The heart of the Northern Territory's dry season is probably over, with some towns experiencing record temperatures and averages well above normal on the weekend, a weather forecaster says.
Duty forecaster at the BOM in Darwin, Peter Markworth, said during the weekend Borroloola and the Tiwi Islands both experienced their hottest recorded August days.
Borroloola reached 37.7 degrees Celsius, beating its previous record of 37.3C, Mr Markworth said.
Batchelor, about 70 kilometres south of Darwin, hit 37C on Friday, beating its previous record of 36.8C.
On Saturday it hit 37.2C, breaking the record again.
Goodbye dry, humidity coming
BOM regional manager of climate services, Greg Browning, said the Bureau's seasonal outlook suggested above-average temperatures will continue for the next three months.
"The heart of the dry season is probably over," he said.
While cooler night-time temperatures were expected for about the next week, he said that was unlikely to last, and over the same period daytime temperatures would probably remain warm.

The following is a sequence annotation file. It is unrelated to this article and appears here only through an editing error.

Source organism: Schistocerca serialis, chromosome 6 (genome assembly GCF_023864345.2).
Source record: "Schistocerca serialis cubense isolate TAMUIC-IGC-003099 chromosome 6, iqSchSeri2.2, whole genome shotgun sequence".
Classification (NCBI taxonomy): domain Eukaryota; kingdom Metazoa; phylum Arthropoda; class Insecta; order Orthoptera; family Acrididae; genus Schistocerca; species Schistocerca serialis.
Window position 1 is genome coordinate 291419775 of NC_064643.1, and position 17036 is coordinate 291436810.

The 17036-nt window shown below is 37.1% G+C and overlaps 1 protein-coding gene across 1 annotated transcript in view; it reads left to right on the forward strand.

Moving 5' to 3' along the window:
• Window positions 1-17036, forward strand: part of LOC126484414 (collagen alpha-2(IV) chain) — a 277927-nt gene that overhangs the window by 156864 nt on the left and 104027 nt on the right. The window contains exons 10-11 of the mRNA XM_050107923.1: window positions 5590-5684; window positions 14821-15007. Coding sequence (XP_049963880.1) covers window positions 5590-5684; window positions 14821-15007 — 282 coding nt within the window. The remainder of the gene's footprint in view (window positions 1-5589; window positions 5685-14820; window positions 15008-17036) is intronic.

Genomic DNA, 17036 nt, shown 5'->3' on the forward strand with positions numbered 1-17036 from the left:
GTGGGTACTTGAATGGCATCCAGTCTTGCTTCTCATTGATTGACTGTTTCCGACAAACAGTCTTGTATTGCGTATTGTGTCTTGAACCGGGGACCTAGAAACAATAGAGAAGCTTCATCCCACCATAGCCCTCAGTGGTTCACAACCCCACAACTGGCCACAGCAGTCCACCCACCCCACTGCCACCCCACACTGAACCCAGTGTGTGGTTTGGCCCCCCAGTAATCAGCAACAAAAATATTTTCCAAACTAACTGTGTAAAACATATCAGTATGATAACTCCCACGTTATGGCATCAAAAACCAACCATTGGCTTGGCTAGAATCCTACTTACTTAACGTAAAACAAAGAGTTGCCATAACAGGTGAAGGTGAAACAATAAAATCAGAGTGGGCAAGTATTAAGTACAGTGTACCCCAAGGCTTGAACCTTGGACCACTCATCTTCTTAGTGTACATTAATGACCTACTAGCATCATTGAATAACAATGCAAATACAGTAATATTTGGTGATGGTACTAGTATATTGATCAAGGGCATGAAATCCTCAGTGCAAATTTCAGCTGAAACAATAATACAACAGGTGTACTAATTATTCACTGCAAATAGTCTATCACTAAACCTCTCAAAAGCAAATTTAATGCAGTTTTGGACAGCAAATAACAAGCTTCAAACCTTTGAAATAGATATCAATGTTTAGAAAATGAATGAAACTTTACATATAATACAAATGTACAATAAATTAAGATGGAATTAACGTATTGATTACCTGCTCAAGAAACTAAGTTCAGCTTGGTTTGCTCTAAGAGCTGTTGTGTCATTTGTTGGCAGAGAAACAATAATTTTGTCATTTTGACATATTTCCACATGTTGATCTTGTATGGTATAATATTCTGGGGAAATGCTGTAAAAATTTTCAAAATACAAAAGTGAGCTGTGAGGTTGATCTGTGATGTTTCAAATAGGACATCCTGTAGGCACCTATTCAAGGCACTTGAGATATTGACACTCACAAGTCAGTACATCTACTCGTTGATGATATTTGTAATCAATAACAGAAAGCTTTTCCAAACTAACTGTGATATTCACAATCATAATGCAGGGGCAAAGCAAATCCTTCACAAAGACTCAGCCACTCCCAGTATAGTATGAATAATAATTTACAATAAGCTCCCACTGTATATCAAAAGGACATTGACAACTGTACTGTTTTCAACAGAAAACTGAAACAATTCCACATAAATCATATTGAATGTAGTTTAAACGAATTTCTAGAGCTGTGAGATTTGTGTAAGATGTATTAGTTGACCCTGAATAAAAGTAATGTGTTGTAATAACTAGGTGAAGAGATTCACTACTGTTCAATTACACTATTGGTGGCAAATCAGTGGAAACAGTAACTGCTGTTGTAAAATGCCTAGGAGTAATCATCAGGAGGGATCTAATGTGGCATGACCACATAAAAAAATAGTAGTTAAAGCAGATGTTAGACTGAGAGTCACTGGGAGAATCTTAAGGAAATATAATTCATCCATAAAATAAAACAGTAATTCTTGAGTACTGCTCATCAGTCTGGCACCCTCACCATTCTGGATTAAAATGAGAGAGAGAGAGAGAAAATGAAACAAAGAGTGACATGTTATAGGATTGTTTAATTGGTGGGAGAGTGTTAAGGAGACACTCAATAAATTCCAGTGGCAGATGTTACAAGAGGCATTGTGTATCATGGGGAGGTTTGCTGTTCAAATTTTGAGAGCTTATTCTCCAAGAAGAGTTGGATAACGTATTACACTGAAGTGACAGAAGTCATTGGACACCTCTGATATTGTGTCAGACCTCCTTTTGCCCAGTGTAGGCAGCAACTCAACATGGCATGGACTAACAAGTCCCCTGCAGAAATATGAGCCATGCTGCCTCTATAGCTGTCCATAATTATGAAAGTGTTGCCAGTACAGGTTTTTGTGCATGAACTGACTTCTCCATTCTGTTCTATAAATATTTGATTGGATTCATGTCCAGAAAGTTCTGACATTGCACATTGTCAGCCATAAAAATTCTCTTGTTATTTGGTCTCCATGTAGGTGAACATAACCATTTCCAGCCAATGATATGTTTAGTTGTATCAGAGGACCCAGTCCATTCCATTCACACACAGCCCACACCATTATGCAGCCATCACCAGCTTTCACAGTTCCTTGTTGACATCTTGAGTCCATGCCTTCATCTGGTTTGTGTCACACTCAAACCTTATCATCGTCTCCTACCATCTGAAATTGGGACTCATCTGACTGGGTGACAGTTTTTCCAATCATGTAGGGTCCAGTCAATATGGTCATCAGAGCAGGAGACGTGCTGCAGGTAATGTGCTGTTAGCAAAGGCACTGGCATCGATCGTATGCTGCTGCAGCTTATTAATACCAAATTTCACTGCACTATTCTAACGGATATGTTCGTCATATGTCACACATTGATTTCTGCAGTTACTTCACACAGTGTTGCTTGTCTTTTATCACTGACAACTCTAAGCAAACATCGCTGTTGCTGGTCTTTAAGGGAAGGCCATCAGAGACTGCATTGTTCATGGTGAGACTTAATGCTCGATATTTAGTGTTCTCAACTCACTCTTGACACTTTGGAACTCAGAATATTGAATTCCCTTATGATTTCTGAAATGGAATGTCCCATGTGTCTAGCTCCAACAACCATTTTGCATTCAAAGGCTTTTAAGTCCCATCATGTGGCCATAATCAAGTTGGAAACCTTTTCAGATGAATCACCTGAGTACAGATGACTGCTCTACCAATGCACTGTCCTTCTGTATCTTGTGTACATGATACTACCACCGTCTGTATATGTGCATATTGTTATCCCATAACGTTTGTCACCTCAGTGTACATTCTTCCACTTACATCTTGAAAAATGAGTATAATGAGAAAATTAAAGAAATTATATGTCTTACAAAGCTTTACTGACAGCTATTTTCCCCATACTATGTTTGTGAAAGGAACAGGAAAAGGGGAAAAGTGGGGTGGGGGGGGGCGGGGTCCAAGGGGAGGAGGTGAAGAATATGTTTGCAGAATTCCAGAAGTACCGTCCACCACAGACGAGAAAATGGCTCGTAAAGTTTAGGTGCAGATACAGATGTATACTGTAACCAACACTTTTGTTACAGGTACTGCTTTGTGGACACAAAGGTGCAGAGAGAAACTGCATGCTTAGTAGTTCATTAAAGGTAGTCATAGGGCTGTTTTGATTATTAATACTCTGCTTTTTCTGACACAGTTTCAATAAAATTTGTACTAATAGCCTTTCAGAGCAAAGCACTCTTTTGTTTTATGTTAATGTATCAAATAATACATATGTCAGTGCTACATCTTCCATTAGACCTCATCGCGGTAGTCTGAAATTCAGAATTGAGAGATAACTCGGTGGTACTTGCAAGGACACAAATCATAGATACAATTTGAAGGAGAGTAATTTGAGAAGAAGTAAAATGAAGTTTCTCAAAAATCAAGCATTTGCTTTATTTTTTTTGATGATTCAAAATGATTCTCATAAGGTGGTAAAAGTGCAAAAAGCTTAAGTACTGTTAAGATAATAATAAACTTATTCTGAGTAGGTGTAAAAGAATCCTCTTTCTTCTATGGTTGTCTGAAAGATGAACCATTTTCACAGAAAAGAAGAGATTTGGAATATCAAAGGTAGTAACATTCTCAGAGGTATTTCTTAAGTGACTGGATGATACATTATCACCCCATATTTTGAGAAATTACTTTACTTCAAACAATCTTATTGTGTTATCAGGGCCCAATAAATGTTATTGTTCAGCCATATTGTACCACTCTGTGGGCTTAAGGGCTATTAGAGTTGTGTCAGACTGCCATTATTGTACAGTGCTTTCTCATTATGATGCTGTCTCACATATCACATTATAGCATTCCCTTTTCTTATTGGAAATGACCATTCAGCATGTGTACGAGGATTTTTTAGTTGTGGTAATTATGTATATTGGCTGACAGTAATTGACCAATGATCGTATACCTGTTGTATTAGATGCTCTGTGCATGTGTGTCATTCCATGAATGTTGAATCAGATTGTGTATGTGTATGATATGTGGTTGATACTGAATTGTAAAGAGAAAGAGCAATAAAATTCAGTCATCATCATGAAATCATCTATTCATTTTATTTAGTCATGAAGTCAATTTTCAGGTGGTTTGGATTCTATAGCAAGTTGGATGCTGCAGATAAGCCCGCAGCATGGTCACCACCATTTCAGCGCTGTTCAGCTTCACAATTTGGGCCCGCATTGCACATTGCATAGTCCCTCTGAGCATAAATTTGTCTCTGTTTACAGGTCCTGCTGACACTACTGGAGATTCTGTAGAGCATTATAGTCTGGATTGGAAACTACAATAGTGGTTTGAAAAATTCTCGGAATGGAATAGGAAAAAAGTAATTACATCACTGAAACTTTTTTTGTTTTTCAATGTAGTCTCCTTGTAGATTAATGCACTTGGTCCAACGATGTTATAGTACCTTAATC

He said it was only a matter of time before the humidity kicked in.
"It might be a pretty stinking hot October and November. We'll have to see how that all pans out," he said.
The warm weather comes on the back of record-hot July temperatures across many parts of Australia, including the NT.
In the Top End temperatures have been 2-3C above August average temperatures on the weekend, he said, while Alice Springs had experienced temperatures seven degrees above average.
"Alice Springs saw about 30 degrees, and its average is only about 23 degrees" he said.
'Consistent with global warming signals'
Mr Browning said the NT had experienced a different weather pattern to normal.
"We seem to have been seeing more of the winds coming from the east than the south-east," Mr Browning said.
"The south-easterlies really bring the cool temperatures from down south, but we're just not seeing that as much."
He said the warmer-than-expected weather seen in July and so far this month were "consistent with global warming signals".
"Whereas you might see something that's normally a couple above average... we're seeing three degrees or more," he saidABC